Rapper Shyne  made his first public appearance on Monday (Nov. 2) since being deported to his native Belize last week. The former Bad Boy signee served close to nine years in prison  for his involvement in the 1999 Club New York shooting for which labelhead Sean "Diddy" Combs also stood trial but was acquitted. The press conference was held at Wesley College in Belize, the high school that Shyne, born Jamal Barrow, attended in 1993.
"Nobody is perfect and a lot of us grow up in imperfect situations, as myself. But there are no excuses," Shyne, who legally changed his name to Moses Michael Levi while serving his term, said to both students and reporters according to 7NewsBelize.com. "I make no excuses. I hold myself accountable for the mistakes I've made in my life, but that's not the end of me or anyone. You make mistakes and the point is to transform those mistakes, and that's what I've been trying to do."
As per converting to Judaism while in prison, which many reported was the reason for his name change, Shyne said there was no religious switch. "There was no conversion to Judaism. This is hereditary -- it's my ancestral background," he clarified. "In life you are what you are, and this is who I am. I don't want to be like Michael Jordan, I want to be like Moses or King David or King Solomon. Those are the guys I aspire to be like."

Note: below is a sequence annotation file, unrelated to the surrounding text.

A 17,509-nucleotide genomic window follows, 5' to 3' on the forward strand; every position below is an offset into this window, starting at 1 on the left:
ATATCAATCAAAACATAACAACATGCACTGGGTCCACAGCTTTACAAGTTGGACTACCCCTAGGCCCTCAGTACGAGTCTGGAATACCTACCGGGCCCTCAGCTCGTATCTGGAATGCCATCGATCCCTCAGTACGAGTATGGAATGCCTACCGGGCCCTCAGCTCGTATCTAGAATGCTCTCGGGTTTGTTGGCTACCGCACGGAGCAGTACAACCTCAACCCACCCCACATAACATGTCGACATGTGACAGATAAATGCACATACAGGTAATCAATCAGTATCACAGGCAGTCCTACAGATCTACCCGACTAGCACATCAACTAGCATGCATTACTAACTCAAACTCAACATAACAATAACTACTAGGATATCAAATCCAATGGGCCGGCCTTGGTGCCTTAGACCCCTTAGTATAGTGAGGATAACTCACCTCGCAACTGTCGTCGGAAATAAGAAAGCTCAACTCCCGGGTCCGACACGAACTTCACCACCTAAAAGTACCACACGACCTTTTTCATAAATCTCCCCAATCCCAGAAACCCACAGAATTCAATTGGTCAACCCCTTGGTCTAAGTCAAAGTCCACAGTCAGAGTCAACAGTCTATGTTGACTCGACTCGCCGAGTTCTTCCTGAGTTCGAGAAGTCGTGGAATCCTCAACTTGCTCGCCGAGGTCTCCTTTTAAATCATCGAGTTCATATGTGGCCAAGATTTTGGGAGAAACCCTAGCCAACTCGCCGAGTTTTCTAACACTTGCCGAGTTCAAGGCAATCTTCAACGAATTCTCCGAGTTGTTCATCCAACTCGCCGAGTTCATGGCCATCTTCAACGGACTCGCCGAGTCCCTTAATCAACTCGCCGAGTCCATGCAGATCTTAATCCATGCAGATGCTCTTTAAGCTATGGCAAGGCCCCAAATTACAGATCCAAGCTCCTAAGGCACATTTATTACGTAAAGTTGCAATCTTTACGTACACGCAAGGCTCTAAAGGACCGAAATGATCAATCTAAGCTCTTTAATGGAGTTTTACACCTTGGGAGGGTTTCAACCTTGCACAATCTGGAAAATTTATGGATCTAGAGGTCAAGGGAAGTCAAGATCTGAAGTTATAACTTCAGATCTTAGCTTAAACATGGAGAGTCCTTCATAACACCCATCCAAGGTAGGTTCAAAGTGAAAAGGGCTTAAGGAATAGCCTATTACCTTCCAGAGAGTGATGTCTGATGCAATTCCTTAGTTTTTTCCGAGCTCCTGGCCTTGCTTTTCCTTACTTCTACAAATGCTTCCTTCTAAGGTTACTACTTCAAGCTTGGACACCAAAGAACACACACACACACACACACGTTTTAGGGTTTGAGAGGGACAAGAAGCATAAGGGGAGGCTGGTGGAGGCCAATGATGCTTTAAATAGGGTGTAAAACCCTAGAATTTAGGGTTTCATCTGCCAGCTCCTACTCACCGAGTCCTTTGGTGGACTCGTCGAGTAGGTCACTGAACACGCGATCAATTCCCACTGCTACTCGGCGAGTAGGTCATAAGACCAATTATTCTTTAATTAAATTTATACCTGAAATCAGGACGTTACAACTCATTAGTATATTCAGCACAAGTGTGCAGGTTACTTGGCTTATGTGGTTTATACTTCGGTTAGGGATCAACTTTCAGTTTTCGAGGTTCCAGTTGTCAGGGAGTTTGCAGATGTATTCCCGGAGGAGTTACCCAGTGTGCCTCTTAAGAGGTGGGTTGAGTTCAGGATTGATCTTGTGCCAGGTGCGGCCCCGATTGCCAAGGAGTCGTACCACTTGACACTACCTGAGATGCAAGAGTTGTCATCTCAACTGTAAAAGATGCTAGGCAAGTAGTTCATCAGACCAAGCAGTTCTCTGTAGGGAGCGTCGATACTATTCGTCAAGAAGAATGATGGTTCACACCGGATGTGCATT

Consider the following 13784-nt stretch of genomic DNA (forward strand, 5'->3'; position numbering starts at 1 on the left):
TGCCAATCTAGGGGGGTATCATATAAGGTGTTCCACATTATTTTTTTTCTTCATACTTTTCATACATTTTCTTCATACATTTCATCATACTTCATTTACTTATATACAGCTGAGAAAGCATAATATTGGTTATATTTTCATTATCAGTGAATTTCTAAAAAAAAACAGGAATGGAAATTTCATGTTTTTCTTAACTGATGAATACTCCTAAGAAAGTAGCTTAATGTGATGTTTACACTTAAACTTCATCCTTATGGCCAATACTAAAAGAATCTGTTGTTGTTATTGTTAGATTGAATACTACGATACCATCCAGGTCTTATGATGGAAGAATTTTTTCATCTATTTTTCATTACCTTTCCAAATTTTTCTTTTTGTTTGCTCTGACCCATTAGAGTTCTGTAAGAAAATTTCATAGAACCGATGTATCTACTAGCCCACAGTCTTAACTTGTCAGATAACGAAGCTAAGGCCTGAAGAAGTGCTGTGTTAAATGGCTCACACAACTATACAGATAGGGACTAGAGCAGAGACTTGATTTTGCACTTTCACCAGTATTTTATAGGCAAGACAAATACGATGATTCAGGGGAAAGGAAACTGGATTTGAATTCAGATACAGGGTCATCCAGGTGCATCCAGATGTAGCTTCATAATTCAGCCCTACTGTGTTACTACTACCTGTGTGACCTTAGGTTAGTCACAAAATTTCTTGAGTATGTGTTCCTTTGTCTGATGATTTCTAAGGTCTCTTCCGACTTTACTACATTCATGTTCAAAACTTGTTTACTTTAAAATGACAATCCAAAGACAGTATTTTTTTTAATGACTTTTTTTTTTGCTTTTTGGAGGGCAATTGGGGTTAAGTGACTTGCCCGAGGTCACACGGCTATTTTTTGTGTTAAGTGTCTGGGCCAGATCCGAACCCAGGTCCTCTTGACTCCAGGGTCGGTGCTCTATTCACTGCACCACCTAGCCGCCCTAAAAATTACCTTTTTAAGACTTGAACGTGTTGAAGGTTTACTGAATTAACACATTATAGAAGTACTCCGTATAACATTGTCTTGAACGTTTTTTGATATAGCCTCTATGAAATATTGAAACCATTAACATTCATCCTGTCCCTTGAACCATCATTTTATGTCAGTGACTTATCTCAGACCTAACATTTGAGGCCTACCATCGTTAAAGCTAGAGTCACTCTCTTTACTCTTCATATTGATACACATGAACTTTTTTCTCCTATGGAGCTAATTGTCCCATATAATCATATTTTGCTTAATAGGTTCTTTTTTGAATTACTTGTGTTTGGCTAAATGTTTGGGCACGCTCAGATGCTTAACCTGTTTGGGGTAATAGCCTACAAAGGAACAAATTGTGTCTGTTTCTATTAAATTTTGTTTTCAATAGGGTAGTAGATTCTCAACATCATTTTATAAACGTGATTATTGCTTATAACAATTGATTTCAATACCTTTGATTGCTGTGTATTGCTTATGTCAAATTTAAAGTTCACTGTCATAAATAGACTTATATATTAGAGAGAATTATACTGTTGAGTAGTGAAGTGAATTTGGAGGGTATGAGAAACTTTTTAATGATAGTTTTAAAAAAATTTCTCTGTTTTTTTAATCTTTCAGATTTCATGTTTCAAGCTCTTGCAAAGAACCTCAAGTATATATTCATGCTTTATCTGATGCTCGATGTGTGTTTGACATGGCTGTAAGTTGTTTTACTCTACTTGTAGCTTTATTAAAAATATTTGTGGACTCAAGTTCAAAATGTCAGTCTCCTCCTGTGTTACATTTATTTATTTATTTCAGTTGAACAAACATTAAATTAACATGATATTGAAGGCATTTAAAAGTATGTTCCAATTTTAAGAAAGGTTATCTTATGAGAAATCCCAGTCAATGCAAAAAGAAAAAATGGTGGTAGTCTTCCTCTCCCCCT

Shyne also emphasized the importance of education, using himself as an example. "I came up in the streets with guys that gangbanged and were into criminal activities, and those tools never worked," he said. "Those tools, you either end up spending the rest of your life in prison or sleeping in the grave for the rest of your life. But with the tool you're getting here, as far as education is concerned, that is the ultimate tool."
Shyne credited his affinity for reading the dictionary and paying attention in English class for being able to attain the success he's reached and legal backing from the likes of Harvard Law Professor Charles Ogletree, who was present during the conference as well.
"I grew up on Curassow street, when I was coming up we didn't even have toilets," Shyne said. "But one of the things my uncle Finnegan and my father, Prime Minister Barrow, implored on me was education. I didn't really get that... but as I came up, my music, being Shyne, being able to go from Curassow street to the United States and sell millions of records -- the only way I was able to do that is because I used to be at my uncle Deny's house in the corner reading the dictionary. I was very into my English -- I would fail all my other classes, but when it came to English, I was paying attention.
"And if it wasn't for that I wouldn't sell any records," he continued. "I wouldn't be able to call Jay-Z on my iPhone and I wouldn't be able to live the life that I live."
- News